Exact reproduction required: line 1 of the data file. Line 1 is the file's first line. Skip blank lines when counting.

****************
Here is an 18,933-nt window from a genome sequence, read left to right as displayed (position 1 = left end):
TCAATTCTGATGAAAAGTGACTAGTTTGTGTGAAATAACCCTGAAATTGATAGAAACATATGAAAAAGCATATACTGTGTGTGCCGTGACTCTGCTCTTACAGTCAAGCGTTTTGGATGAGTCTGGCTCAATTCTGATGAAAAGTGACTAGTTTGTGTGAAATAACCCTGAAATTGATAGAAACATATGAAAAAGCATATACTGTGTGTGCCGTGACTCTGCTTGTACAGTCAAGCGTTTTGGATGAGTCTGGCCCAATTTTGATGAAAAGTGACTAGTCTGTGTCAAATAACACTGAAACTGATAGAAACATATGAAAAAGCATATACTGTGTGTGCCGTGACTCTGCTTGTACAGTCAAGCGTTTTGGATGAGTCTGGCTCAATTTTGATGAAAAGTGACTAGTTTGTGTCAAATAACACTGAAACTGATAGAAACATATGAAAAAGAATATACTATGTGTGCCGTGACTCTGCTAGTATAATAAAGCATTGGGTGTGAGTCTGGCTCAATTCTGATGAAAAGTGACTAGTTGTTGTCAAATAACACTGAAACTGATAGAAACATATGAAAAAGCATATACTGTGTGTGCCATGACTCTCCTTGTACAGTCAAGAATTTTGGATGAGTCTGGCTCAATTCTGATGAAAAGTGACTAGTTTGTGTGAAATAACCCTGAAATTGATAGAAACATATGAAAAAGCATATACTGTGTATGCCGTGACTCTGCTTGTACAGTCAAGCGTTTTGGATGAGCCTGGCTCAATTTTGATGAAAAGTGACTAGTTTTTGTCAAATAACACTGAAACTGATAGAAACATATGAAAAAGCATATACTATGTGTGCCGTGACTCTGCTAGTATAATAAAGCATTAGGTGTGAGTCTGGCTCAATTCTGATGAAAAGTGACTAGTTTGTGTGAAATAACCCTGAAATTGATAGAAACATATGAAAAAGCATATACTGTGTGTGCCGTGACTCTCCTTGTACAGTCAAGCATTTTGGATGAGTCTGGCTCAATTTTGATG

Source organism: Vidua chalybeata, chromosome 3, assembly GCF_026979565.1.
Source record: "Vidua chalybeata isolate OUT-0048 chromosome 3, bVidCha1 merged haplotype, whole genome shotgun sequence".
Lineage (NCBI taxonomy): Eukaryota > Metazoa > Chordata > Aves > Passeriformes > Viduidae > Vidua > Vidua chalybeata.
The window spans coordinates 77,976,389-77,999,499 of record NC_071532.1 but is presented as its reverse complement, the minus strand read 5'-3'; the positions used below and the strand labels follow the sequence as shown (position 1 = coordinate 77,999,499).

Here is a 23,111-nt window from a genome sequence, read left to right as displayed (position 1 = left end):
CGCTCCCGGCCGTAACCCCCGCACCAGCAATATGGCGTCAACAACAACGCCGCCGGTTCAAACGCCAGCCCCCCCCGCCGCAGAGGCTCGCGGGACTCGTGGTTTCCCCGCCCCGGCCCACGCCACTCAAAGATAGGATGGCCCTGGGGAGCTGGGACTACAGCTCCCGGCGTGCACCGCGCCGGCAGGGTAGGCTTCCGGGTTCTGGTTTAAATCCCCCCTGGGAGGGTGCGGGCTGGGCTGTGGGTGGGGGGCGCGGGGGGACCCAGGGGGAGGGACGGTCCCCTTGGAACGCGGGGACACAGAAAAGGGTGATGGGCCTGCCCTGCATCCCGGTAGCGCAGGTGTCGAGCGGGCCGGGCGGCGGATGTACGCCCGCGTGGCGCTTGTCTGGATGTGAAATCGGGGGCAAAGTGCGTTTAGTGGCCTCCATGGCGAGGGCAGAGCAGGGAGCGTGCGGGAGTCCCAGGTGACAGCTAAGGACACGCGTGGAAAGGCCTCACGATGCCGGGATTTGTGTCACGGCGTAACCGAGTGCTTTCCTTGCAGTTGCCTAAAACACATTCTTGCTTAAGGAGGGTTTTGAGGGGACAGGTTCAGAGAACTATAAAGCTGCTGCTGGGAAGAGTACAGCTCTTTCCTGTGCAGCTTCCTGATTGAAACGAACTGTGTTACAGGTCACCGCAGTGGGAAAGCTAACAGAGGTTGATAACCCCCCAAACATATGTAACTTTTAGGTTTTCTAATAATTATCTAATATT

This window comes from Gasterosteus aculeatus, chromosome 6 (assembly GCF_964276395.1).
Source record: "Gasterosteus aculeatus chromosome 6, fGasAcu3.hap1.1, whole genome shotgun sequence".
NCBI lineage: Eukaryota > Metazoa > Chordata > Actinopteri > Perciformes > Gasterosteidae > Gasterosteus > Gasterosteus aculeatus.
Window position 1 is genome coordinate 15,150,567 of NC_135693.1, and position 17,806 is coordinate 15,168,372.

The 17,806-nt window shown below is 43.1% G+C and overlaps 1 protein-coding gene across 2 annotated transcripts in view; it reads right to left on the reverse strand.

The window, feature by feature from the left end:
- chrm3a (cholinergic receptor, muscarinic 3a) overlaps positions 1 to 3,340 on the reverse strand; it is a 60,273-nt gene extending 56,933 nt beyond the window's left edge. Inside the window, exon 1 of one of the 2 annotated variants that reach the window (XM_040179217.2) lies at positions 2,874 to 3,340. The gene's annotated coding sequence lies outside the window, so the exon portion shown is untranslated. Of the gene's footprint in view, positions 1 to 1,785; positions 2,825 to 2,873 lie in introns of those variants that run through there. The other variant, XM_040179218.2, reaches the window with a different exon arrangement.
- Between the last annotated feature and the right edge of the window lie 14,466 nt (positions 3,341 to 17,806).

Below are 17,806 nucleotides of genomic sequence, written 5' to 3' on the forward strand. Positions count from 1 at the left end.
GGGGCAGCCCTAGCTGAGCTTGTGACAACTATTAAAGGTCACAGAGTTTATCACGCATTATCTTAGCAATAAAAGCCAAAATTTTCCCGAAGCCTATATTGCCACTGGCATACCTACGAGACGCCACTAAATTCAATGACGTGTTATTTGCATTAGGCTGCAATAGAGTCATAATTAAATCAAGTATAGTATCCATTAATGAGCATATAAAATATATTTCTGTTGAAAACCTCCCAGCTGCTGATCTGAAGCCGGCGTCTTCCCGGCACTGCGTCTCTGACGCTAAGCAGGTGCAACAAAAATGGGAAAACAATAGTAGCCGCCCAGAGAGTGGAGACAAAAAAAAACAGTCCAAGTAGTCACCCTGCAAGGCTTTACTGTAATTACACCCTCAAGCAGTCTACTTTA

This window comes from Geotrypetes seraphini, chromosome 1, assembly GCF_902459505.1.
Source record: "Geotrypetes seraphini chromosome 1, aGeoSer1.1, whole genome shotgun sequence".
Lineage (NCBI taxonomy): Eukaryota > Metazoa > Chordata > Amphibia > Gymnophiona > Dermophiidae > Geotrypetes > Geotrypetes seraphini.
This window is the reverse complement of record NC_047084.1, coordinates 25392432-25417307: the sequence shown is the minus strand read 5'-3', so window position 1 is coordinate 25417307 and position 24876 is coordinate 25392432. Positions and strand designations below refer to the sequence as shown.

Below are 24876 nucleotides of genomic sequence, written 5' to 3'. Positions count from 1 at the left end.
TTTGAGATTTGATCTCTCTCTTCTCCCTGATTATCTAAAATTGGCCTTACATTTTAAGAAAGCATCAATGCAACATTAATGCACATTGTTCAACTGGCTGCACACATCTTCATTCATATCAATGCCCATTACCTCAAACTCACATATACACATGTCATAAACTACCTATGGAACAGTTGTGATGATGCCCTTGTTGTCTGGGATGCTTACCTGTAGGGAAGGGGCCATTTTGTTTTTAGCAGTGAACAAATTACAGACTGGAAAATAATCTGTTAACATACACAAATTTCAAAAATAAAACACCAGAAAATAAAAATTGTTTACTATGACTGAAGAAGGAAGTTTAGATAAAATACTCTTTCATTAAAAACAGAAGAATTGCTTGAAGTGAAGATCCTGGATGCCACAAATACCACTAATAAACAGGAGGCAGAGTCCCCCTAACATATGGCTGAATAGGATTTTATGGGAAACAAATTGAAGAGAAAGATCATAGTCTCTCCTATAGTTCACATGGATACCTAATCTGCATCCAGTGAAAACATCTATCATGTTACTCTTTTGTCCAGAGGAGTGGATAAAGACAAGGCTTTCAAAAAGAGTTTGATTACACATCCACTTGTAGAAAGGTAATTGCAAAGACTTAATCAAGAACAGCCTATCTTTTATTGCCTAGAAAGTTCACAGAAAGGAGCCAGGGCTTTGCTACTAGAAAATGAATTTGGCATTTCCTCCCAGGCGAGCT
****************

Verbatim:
Here is an 18,933-nt window from a genome sequence, read left to right as displayed (position 1 = left end):